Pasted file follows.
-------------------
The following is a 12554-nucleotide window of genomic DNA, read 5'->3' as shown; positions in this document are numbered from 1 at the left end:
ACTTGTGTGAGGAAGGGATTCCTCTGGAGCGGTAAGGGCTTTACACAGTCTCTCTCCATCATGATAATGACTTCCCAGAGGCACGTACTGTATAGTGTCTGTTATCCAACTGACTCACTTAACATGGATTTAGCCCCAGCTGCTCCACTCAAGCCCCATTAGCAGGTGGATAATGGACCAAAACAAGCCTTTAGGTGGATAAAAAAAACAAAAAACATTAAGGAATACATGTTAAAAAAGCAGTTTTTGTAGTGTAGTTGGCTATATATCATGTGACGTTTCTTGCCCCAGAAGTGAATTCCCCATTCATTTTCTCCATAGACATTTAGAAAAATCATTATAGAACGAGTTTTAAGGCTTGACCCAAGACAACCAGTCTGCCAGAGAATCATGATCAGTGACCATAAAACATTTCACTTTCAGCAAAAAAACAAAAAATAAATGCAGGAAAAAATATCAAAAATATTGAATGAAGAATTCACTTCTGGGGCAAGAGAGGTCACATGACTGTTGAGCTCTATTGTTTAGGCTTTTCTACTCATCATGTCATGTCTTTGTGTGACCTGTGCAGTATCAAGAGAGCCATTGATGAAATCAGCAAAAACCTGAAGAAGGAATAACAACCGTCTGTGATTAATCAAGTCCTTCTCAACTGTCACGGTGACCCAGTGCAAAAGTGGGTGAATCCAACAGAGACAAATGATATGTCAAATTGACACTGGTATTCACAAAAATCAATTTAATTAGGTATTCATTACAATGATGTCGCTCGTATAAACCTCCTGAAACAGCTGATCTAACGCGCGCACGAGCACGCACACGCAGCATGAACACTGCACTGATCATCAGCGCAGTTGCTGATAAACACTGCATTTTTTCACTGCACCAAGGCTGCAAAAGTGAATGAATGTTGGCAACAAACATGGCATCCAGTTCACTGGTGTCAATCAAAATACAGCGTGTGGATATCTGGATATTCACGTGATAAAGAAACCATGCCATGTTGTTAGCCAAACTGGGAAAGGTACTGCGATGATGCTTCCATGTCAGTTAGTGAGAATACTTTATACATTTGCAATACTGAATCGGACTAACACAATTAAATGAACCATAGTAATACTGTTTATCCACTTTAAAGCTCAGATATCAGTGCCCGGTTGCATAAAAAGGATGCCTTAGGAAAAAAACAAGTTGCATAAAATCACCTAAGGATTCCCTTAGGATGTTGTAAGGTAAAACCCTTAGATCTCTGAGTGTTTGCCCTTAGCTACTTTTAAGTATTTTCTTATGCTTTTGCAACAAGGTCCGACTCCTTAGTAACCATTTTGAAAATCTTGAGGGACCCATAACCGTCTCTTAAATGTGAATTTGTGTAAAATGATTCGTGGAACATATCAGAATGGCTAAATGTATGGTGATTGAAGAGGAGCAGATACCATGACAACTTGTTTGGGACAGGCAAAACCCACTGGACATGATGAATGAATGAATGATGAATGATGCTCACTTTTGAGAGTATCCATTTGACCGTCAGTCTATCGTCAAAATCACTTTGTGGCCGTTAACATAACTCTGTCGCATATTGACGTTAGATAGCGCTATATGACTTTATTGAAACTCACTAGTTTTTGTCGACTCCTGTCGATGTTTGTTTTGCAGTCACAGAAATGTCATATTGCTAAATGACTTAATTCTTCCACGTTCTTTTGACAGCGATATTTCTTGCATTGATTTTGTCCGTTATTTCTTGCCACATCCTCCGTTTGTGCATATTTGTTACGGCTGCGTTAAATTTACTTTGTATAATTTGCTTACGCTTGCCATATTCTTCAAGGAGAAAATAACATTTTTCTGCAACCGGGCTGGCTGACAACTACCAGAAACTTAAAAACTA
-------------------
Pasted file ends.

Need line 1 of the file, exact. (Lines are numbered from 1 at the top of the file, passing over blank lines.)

The following is a 12554-nucleotide window of genomic DNA, read 5'->3' as shown; positions in this document are numbered from 1 at the left end: